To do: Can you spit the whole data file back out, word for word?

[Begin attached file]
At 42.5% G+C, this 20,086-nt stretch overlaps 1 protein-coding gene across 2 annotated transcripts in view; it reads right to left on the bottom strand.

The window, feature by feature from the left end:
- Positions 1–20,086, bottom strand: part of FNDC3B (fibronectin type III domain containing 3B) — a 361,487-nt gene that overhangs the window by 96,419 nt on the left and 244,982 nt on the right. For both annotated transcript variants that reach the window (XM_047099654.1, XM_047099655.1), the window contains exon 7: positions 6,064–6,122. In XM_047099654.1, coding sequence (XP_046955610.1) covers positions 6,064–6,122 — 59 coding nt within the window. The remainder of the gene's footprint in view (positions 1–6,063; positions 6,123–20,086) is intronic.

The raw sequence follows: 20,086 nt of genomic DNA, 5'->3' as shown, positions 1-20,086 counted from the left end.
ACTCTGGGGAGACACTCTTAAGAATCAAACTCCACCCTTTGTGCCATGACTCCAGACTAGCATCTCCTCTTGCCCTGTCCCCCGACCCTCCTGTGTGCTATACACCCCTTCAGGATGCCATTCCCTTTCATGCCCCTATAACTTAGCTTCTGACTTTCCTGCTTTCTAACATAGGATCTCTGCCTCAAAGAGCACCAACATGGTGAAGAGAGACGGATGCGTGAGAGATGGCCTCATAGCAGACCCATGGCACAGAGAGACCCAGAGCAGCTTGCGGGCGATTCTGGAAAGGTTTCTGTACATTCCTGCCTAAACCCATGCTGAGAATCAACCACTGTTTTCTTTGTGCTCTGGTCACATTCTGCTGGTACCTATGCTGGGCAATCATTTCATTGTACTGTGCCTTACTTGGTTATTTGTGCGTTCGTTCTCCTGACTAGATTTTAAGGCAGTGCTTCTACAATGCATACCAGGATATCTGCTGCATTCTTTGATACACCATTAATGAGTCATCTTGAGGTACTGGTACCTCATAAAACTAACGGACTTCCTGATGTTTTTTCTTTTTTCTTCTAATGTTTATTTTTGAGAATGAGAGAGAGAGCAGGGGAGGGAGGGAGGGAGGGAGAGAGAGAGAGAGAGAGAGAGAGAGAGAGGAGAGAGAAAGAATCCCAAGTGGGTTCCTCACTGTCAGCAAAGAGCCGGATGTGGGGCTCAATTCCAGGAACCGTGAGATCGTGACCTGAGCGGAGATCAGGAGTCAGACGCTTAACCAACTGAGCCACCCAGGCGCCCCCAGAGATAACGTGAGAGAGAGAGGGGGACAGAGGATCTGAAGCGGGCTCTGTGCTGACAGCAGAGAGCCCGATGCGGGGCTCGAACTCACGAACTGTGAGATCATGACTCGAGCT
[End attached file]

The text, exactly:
At 42.5% G+C, this 20,086-nt stretch overlaps 1 protein-coding gene across 2 annotated transcripts in view; it reads right to left on the bottom strand.

The window, feature by feature from the left end:
- Positions 1–20,086, bottom strand: part of FNDC3B (fibronectin type III domain containing 3B) — a 361,487-nt gene that overhangs the window by 96,419 nt on the left and 244,982 nt on the right. For both annotated transcript variants that reach the window (XM_047099654.1, XM_047099655.1), the window contains exon 7: positions 6,064–6,122. In XM_047099654.1, coding sequence (XP_046955610.1) covers positions 6,064–6,122 — 59 coding nt within the window. The remainder of the gene's footprint in view (positions 1–6,063; positions 6,123–20,086) is intronic.

The raw sequence follows: 20,086 nt of genomic DNA, 5'->3' as shown, positions 1-20,086 counted from the left end.
ACTCTGGGGAGACACTCTTAAGAATCAAACTCCACCCTTTGTGCCATGACTCCAGACTAGCATCTCCTCTTGCCCTGTCCCCCGACCCTCCTGTGTGCTATACACCCCTTCAGGATGCCATTCCCTTTCATGCCCCTATAACTTAGCTTCTGACTTTCCTGCTTTCTAACATAGGATCTCTGCCTCAAAGAGCACCAACATGGTGAAGAGAGACGGATGCGTGAGAGATGGCCTCATAGCAGACCCATGGCACAGAGAGACCCAGAGCAGCTTGCGGGCGATTCTGGAAAGGTTTCTGTACATTCCTGCCTAAACCCATGCTGAGAATCAACCACTGTTTTCTTTGTGCTCTGGTCACATTCTGCTGGTACCTATGCTGGGCAATCATTTCATTGTACTGTGCCTTACTTGGTTATTTGTGCGTTCGTTCTCCTGACTAGATTTTAAGGCAGTGCTTCTACAATGCATACCAGGATATCTGCTGCATTCTTTGATACACCATTAATGAGTCATCTTGAGGTACTGGTACCTCATAAAACTAACGGACTTCCTGATGTTTTTTCTTTTTTCTTCTAATGTTTATTTTTGAGAATGAGAGAGAGAGCAGGGGAGGGAGGGAGGGAGGGAGAGAGAGAGAGAGAGAGAGAGAGAGAGAGGAGAGAGAAAGAATCCCAAGTGGGTTCCTCACTGTCAGCAAAGAGCCGGATGTGGGGCTCAATTCCAGGAACCGTGAGATCGTGACCTGAGCGGAGATCAGGAGTCAGACGCTTAACCAACTGAGCCACCCAGGCGCCCCCAGAGATAACGTGAGAGAGAGAGGGGGACAGAGGATCTGAAGCGGGCTCTGTGCTGACAGCAGAGAGCCCGATGCGGGGCTCGAACTCACGAACTGTGAGATCATGACTCGAGCT